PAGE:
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Police criticised over poor response to West Midlands child abuse cases

Police criticised over poor response to West Midlands child abuse cases

🕔28.Oct 2014

West Midlands Police has been criticised for failing to protect children at risk of sexual exploitation and told to take immediate action to address shortcomings.

A study by Her Majesty’s Inspectorate of Constabulary (HMIC) found a mixed performance by child protection teams, with some instances of good work but also examples of “a general lack of understanding of the extent of child sexual exploitation and inconsistent practice”.

Incidents that concerned HMIC included:

  • Care home staff called police when a 15-year-old girl left the home at night, in her pyjamas, and got into a car with an older man. Although the girl was known to be at risk of sexual exploitation, her location was not immediately sought. When she returned home at 6 o’clock the following morning, police did not check on her welfare or seek information about risk or exploitation.
  • A passer-by saw a man hitting a small child in a car. It was graded as a priority incident, but no officer was available to attend. Several hours later, control room staff recorded that the incident had passed and downgraded the call to ‘routine’ but checks were not made to justify this, nor was there a check on the child’s safety.
  • A 14-year-old boy coerced a 14-year-old girl to pose for sexually explicit photographs. Without her knowledge he distributed the images via social media, causing her serious emotional harm. Nobody took responsibility for this investigation for far too long. As a consequence, no action was taken to protect or help the girl, or to consider the continuing risk from the boy.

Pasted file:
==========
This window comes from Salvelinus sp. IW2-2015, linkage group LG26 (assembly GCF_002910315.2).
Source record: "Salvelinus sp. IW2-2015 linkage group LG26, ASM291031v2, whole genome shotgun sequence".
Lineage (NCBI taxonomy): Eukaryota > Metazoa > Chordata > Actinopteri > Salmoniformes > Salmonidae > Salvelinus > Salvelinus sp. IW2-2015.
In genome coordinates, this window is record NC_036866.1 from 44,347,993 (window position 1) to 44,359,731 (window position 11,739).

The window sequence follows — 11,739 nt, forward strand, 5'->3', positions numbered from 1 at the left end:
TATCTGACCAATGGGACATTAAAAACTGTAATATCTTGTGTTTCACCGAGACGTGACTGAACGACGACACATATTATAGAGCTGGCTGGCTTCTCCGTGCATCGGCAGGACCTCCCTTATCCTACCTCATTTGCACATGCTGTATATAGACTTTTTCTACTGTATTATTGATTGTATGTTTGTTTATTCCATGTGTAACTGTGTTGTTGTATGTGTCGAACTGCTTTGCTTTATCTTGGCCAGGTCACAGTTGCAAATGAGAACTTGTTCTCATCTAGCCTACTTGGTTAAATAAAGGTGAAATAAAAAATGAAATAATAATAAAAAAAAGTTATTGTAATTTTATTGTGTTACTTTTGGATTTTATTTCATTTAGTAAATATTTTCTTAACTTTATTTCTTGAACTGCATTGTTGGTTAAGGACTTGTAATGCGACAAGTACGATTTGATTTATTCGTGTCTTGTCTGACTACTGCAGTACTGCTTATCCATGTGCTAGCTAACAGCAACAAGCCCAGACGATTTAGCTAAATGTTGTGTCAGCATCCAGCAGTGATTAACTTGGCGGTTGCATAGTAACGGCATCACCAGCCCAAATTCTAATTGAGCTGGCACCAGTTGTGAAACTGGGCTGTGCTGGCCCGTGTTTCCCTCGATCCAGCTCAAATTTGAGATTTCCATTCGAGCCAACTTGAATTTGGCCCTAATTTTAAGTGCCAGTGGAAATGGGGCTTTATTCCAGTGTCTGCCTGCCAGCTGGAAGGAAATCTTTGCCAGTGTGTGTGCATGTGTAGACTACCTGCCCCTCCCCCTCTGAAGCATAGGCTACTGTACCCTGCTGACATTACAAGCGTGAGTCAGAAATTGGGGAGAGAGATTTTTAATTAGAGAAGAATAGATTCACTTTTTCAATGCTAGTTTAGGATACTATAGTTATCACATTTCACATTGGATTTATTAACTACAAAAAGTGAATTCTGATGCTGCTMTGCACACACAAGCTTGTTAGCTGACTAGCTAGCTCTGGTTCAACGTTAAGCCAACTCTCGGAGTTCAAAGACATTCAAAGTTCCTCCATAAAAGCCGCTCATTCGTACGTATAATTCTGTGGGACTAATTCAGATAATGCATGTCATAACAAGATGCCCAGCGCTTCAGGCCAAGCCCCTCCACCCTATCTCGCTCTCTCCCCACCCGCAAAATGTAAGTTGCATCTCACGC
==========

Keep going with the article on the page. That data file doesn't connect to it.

In another case, supervisors recorded that a 13-year-old girl who frequently went missing was making ‘a lifestyle choice’, although it was clear from police systems that she was being, or was at high risk of being, sexually exploited.

Inspectors assessed the handling of nine of the 11 cases of children missing from home as inadequate. In each of these cases, officers failed to gather further information and as a result there was poor assessment of the overall risk.

HM Inspector of Constabulary Dru Sharpling said: “I am pleased to see the clear commitment to protecting children shown by both the leaders and the dedicated staff within West Midlands Police.

“Despite this, our inspection found areas of concern that meant children were not receiving the service they deserve. In particular the force needs to improve both its approach to the more complex child protection cases and a better understanding of the extent of child sexual exploitation in the West Midlands.

“I would like to encourage West Midlands Police to address our concerns immediately, and have asked that within six weeks it provides us with an action plan to demonstrate how it will act upon these recommendations.”

HMIC said positive aspects of the West Midlands inspection included:

  • A strong commitment from the leadership team to child protection, with a clear plan for developing their child protection services;
  • Child abuse investigation staff were knowledgeable, committed and dedicated to providing good outcomes for children;
  • Good relationships with partner agencies and local safeguarding children boards as well as a series of mandatory training packages for officers and staff.

However, inspectors were concerned to find:

  • A weak response to difficult, complex or prolonged child protection cases.
  • Heavy workloads meant child abuse investigation teams were unable to manage their investigations effectively.
  • A general lack of understanding of the extent of child sexual exploitation and inconsistent practice across the force area;
  • Officers did not always understand when to refer child protection issues to other agencies or how to do it, and children were being unnecessarily detained in police custody overnight.

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